The hearing on whether John Hinckley, Jr., the man who shot President Reagan, should have greater and more permanent freedom ends Tuesday. Within a few weeks, U.S. District Judge Paul L. Friedman is expected to rule on the matter, and he has already indicated that if he does decide to grant Hinckley more freedom, Hinckley will not be required to wear an ankle bracelet monitor, as the defense has requested. Hinckley's defenders say he has been in remission for years and poses no danger to anyone.
One person who isn't eager to see Hinckley go free is Tim McCarthy, one of the remaning survivors of the assassination attempt. Video from the shooting shows McCarthy, the Secret Service agent standing by Reagan at the time, instinctively snapping into a defensive position in front of Reagan when the shots were fired. He is to this day the only agent in U.S. history who has ever taken a bullet for the president. (Washington Police Officer Thomas Delahanty was also shot by Hinckley)
It's now been over 30 years since McCarthy recovered from the wounds he sustained - a punctured lung and diaphragm. He told CBS News in a telephone interview that "other than the notoriety," he doesn't really feel that the shooting changed his life very much. "I recovered quickly and was able to continue my career," he said. McCarthy remained in the Secret Service until 1993, and he is currently the police chief for Orland Park, Illinois.
The other thing that hasn't changed is McCarthy's certainty that Hinckley should not go free, or even nearly free. "I don't think it's reasonable to give him the type of freedom he's asking for."
Hinckley at the time explained the shooting as an attempt to impress the actress Jodie Foster. He was found not guilty by reason of insanity and sent to St. Elizabeths mental hospital, where he's remained since 1982.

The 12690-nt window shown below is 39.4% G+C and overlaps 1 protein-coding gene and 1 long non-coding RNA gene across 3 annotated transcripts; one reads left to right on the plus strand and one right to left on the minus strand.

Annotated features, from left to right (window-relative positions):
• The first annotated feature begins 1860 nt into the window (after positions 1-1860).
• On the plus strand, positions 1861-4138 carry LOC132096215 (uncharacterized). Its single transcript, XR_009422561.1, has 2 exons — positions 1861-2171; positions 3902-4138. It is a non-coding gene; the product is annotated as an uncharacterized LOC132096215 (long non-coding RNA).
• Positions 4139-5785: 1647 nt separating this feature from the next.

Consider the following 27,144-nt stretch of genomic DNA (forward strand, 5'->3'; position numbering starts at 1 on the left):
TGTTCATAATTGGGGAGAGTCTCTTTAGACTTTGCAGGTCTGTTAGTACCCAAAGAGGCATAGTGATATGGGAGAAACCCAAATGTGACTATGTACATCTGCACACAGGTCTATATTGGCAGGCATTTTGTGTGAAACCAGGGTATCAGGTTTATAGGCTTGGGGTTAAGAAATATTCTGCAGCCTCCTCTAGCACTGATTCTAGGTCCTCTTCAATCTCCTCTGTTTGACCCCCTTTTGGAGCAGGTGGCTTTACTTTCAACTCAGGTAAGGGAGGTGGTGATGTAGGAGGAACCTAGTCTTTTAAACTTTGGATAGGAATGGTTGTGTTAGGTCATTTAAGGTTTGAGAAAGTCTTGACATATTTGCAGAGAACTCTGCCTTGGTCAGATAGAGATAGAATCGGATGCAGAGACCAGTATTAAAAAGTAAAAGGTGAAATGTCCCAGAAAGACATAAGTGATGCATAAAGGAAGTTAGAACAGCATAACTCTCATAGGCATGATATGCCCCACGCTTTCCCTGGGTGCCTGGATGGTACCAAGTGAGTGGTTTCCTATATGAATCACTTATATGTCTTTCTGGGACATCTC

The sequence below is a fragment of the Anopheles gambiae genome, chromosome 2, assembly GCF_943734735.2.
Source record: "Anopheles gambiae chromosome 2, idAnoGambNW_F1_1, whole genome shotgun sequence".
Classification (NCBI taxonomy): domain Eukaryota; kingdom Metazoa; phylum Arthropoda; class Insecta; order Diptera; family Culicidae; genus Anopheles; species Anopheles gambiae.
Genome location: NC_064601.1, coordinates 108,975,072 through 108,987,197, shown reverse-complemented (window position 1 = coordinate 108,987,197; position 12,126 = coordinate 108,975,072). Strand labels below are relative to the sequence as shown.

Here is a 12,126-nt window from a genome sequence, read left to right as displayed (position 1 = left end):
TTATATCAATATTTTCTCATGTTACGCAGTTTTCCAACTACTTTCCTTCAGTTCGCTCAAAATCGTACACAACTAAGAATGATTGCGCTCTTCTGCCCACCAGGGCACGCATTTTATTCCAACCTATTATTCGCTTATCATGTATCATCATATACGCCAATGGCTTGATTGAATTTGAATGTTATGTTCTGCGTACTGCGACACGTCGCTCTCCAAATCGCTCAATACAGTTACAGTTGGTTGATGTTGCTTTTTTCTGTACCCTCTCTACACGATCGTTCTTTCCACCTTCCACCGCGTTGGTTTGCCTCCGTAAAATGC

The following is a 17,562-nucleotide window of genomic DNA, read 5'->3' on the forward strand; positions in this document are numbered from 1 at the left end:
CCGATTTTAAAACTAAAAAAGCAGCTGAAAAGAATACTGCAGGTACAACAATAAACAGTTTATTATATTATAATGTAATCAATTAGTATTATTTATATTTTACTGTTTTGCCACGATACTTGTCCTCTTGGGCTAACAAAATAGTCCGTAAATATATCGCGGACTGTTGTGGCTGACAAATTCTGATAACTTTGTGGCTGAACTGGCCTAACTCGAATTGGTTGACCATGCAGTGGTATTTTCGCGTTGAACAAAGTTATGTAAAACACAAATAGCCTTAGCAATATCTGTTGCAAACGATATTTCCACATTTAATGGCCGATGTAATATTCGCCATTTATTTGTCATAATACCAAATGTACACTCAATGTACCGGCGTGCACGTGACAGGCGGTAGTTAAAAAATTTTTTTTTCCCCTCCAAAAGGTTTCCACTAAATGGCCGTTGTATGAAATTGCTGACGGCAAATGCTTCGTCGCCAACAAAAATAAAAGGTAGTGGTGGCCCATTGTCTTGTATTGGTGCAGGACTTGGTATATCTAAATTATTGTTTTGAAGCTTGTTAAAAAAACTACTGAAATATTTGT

The New York Times that same year published excerpts of Hinckley's psychiatric evaluation, which said he suffered from "a severe, chronic mental disorder," and offered a diagnosis of "Schizotypal Personality (principal diagnosis); Borderline Personality; Narcissistic Personality; Major Depression, recurrent, in partial remission; and Schizoid Personality (premorbid)." The evaluation went on to say, "Mr. Hinckley remains a danger to himself as well as a danger to others, particularly Ms. Foster."
Hinckley ended up claiming one life in the shooting - one of his bullets entered the brain of Reagan's press secretary, James Brady, leaving him partially paralyzed and chronically ill for the rest of his life. When Brady died in August, the coroner in January ruled his death a homicide, related to the gunshot wound thirty years earlier. But because Hinckley was found not guilty by reason of insanity in the original trial, the government could not argue that he was sane when he shot Brady. The U.S. attorney was also hindered by the District of Columbia's year-and-a-day rule, which dictated that a homicide prosecution can only be brought if the victim dies within a year and a day of the original injury.
The possibility that a man who tried to kill the president of the United States - and who succeeded in killing one person in the attempt - could have any measure of freedom confounds McCarthy. "I think we minimize that when we consider that he or anyone should be released after doing that," he said.
Although McCarthy says he hasn't been following the recent developments in Hinckley's case, it's unlikely he'd be moved by St Elizabeths argument that Hinckley is safely in remission and won't hurt anyone else. He said twice during our interview, "There is no way to predict future behavior, but we know the past."